My husband I arrived home last Saturday after a 15-day-long trip to the Pacific Northwest to visit friends and family. Ben and I met our freshman year of college at the University of Oregon in Eugene. He’s originally from Seattle and when we both graduated I said, “Well babe, I’m going back home where it’s warm. You wanna come?” Lucky for me, he didn’t have to think too hard about that one.
On our trip, we first went to Portland to visit college friends and fully enjoy the heatwave that was happening. Compared to the humid, sticky heat of Hawai’i, it’s actually not bad. Plus, there’s really nothing to complain about when I’m sitting at the Columbia River with about 8 of my best friends!
We also thoroughly enjoyed the fruits of the northwest!! Something I really love about the Northwest is that there’s so much fresh produce–especially during the summers. Also, because people in the area are so environmentally- and health-conscious, they create resources to share what is being produced. For example, massive farmer’s markets and U-Picks!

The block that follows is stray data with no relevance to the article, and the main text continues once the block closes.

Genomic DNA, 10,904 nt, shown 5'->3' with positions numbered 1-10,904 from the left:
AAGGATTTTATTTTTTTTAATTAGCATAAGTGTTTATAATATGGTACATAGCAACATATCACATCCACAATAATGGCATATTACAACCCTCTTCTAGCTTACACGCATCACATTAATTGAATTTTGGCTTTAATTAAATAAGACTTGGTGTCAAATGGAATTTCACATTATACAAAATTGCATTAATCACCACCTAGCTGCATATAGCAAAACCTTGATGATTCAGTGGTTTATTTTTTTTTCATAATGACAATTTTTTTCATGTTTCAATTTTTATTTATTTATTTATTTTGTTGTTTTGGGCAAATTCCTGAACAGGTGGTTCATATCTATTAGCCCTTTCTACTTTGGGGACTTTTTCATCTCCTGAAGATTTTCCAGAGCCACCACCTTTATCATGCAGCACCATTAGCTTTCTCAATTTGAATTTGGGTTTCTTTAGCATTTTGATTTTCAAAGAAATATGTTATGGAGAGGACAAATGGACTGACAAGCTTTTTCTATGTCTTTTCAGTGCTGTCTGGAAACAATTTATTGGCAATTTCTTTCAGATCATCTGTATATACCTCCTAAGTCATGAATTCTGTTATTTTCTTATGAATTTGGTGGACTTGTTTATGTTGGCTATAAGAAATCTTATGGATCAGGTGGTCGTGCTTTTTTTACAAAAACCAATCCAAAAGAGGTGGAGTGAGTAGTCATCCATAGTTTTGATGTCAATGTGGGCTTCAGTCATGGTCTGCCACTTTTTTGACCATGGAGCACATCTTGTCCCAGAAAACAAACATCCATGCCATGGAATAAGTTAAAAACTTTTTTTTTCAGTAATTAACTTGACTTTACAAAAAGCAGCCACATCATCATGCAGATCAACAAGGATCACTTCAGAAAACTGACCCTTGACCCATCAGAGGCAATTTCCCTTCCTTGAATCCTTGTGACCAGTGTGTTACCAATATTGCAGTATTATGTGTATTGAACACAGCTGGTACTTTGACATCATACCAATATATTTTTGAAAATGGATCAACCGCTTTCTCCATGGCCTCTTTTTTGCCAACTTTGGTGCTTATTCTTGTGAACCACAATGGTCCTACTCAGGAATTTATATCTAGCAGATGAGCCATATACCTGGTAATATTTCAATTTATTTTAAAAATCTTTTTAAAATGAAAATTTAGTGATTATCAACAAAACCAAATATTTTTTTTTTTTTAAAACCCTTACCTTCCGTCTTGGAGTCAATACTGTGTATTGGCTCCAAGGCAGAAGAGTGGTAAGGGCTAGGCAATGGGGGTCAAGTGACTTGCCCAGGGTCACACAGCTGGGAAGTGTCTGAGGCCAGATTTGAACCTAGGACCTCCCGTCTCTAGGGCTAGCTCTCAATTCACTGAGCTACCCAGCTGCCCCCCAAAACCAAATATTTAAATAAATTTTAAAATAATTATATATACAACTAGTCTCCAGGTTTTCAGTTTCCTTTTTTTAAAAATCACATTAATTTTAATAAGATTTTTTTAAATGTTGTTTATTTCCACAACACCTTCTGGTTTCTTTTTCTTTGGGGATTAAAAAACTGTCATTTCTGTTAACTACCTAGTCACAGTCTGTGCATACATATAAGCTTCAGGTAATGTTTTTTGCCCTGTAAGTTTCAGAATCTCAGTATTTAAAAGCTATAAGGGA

In my mind, U-picks are the perfect win-win scenario. The owner has the land and resources to propagate wholesome, healthy fruit and veggies and–rather than selling all their crops to markets–gets to offer them up to the general public. S/he gets assistance in picking the fruit and veggies and gets to offer cashier positions (for many rural towns it’s nice to practice practical skills and not always have to be in the fields doing physical labor). Pair those things with the fact that people are allowed to eat as they pick (how could it possibly get better than sun-ripened fruit right off the plant??) and I think you’ve got something amazing!
Since we don’t have many berries in Hawai’i (nor would I want any more invasive, non-native plant species here, personally), I went nuts at the U-Pick farm!
In Hawai’i we have a wide array of unique fruits and vegetables that I think could work as U-Picks. But seeing as most of our agriculture land on Maui is dedicated to sugar cane (and almost all the old pineapple fields are being developed for housing), I can understand how it would be hard to set up and run such a thing. In any case, I definitely hope that one day at least some of us will be able to have enough land to support an operation that is as beneficial for everyone involved.